TechJect’s Dragonfly micro UAV flies like a bird and hovers like an insect
Given their impressive flight capabilities, it's not surprising to see researchers turning to the world of flying insects for inspiration when developing new kinds of micro UAVs. With their ability to both fly at high speeds and hover, the dragonfly would seem an obvious candidate for biomimicry. But with the exception of the DelFly, we hadn't seen many attempts to model a micro UAV on the dragonfly's four wing design. That could be changing with a multi-disciplinary team from Georgia Tech having developed a robotic four-winged ornithopter called the TechJect Dragonfly that fits in the palm of a hand and combines the flight capabilities of a quadricopter, helicopter and fixed wing aircraft in one.
The TechJect Dragonfly is the culmination of four years of research and development at Georgia Tech, assisted by US$1 million in funding from the U.S. Air Force. TechJect is a spinoff out of Georgia Tech's Robotics & Intelligent Machines (RIM) Department that was created to bring the Dragonfly and other robotic flyers to market. To that end, the TechJect team has turned to crowdfunding site indiegogo to help get the Dragonfly off the ground.
As well as borrowing its wing design from its biological namesake, the Dragonfly is also similar in size, measuring 15 cm (6 in) long. It weighs around 25 g (0.88 oz) and is powered by a 250 mAh lithium polymer battery that provides hover times of 8-10 minutes and a hybrid (hover/flight) time of 25 to 30 minutes.
Designed with a focus on modular customization, the Dragonfly carries up to 20 onboard sensors to suit a variety of applications, from aerial photography, gaming, research and development, civilian security and military reconnaissance. The modular approach results in the availability of various flight control packages.
The Alpha model, which can be secured with a US$99 pledge (provided the funding goal is met) but is estimated to retail at $250 or more, comes with a MARC-Basic flight computer, solenoidal actuators, and flight accessories including a remote controller, battery and charger.
The Delta model has the same MARC-Basic flight computer and flight accessories, but the solenoidal actuators are replaced with a continuously variable transmission (CVT), which improves performance, particularly in terms of hovering. A spare set of wings is also included. The Delta can be had for a pledge of $179, with the retail price estimated to be around $500.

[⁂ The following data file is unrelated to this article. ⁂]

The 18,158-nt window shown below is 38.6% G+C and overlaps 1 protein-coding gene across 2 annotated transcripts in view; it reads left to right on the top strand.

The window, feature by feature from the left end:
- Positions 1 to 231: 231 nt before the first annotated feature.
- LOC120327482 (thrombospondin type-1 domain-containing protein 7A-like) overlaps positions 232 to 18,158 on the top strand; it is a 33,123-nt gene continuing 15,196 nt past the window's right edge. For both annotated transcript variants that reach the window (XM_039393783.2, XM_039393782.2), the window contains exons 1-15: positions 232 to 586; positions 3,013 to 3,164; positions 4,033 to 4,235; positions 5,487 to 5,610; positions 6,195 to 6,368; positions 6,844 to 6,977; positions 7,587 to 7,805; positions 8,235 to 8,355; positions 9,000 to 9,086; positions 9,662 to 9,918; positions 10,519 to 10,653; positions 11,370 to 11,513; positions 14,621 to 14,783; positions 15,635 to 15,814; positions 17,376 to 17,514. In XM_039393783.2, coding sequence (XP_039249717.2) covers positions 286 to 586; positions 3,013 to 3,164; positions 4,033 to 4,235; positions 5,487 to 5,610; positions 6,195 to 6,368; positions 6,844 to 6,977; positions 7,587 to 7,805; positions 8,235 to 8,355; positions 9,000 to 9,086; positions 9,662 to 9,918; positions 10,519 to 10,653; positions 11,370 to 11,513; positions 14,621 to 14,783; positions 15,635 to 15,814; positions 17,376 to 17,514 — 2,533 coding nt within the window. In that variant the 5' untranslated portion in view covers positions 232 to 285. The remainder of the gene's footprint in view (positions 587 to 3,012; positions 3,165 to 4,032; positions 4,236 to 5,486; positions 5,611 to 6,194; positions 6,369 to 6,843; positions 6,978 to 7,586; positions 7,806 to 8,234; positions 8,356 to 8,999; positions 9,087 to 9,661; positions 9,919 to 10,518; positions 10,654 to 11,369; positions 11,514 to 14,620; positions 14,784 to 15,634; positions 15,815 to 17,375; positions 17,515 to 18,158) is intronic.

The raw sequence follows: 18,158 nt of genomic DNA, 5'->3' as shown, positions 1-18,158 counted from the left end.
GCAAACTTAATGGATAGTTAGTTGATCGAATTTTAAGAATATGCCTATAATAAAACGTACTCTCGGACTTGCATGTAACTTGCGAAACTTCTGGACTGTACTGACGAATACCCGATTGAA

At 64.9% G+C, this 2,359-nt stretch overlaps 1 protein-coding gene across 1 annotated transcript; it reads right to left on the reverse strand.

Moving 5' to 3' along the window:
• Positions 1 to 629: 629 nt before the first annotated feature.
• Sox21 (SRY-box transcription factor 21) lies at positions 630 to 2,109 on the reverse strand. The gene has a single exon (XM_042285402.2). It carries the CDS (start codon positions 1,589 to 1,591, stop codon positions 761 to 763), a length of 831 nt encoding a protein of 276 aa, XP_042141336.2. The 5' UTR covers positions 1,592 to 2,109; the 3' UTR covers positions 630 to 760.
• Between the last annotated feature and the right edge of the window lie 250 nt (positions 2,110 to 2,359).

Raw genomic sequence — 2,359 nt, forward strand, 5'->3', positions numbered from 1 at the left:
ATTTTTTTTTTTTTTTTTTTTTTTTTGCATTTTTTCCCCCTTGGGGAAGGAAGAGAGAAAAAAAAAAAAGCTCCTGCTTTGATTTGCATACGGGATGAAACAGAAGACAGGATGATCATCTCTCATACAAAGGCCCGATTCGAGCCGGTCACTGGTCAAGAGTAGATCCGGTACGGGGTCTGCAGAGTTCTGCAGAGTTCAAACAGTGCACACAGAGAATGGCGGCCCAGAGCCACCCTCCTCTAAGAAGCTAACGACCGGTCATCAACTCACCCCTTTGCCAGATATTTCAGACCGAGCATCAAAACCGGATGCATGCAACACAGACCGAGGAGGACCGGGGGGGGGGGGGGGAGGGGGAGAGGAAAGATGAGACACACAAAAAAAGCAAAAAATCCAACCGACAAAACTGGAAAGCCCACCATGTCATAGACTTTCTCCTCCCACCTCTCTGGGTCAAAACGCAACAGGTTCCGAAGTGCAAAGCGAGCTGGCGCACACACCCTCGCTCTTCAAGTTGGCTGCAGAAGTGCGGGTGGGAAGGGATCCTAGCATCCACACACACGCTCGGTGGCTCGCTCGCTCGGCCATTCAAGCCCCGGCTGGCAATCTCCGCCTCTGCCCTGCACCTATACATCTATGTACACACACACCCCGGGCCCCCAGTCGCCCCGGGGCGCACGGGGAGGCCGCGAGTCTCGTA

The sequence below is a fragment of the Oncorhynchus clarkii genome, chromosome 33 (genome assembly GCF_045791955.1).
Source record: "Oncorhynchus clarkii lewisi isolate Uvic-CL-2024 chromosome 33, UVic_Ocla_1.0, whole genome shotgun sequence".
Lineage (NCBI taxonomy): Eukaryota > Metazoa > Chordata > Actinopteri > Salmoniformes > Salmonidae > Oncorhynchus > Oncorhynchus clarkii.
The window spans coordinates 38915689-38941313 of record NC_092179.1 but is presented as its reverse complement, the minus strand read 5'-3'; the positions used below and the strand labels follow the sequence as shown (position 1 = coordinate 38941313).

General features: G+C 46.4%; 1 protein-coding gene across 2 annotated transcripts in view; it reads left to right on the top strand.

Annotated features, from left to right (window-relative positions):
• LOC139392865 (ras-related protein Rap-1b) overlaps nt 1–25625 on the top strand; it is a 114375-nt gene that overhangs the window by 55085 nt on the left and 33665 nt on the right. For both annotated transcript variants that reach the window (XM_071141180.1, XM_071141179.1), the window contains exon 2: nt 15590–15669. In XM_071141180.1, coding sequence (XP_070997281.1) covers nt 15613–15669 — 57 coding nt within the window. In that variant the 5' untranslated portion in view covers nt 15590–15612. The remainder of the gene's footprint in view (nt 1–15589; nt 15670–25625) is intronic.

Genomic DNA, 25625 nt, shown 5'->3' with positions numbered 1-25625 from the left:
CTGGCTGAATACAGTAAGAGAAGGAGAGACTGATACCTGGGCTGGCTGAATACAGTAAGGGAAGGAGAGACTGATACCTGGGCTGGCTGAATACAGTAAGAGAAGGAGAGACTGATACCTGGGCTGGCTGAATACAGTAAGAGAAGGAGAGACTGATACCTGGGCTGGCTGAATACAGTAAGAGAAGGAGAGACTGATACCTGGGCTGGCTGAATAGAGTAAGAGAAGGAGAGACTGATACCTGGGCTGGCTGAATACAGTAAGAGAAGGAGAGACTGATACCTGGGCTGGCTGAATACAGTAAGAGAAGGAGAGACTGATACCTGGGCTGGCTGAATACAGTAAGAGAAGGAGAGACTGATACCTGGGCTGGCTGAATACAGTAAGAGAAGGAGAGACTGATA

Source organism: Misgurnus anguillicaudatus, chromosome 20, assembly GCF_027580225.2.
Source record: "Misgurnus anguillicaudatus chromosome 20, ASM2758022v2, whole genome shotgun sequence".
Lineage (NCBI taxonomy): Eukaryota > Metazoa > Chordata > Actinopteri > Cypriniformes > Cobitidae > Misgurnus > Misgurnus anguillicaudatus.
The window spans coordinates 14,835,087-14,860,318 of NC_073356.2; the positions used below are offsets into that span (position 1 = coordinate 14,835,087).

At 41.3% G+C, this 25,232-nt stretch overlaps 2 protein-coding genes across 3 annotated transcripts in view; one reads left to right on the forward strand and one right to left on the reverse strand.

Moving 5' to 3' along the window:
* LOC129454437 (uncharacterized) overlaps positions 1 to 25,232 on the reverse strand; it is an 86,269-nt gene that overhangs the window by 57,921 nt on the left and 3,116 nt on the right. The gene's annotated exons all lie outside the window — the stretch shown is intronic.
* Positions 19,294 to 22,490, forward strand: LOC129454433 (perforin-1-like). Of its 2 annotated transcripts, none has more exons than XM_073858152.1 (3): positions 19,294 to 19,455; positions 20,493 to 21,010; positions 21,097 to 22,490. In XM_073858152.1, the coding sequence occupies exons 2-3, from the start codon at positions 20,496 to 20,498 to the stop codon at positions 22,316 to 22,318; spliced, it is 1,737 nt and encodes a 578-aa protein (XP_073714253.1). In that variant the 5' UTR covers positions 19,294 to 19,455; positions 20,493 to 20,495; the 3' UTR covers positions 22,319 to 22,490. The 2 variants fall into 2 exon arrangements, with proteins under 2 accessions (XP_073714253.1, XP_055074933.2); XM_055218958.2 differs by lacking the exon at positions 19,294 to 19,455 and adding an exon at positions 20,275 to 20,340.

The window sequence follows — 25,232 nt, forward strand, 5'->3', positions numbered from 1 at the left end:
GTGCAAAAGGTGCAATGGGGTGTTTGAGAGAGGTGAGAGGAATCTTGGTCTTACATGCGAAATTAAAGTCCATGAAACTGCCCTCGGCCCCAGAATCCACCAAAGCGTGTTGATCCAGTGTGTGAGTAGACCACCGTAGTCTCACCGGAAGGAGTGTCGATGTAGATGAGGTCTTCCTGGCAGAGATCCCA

Aimed at R & D, prototyping and programming applications, the Gamma model sees the flight computer upgraded to the MARC-2 and adds a camera and Wi-Fi, so it can be controlled via a computer, iPhone or Android smartphone.The CVT found on the Delta also features on the Gamma, and the same flight accessories, along with a spare set of wings are also included. A pledge of $249 will secure the Gamma model, which is expected to retail for $750.
The top line model is the Omega, which is powered by a more powerful MARC-3 flight computer that boasts 20 onboard sensors (including two cameras), and features a CVT and Wi-Fi. The familiar flight accessories and an extra set of wings are also included. The Omega requires a pledge of $399, with an expected price of $1,499 at retail.
All models are offered in blue, green, yellow, orange, red, black, white and silver color options and come with a fully customizable software development kit (SDK) for the creation of custom applications. However, TechJect will offer a number of free apps for iOS and Android devices and PCs. There will also be an online forum where users can share their custom apps and get development help from the TechJect team.
The Dragonfly's modular construction also allows the future upgrade of various components, such as the wings, actuators, and onboard electronics. These will be available through the TechJect website.
TechJect is looking to raise $110,000 via indigogo by the time the calendar ticks over to 2013. If it achieves its goal, TechJect aims to be delivering Dragonflies to pledge-makers from July, 2013.
The TechJect team gives an overview of the Dragonfly in the video below.
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This article was amended on November 8, 2012, to include a reference to the DelFly.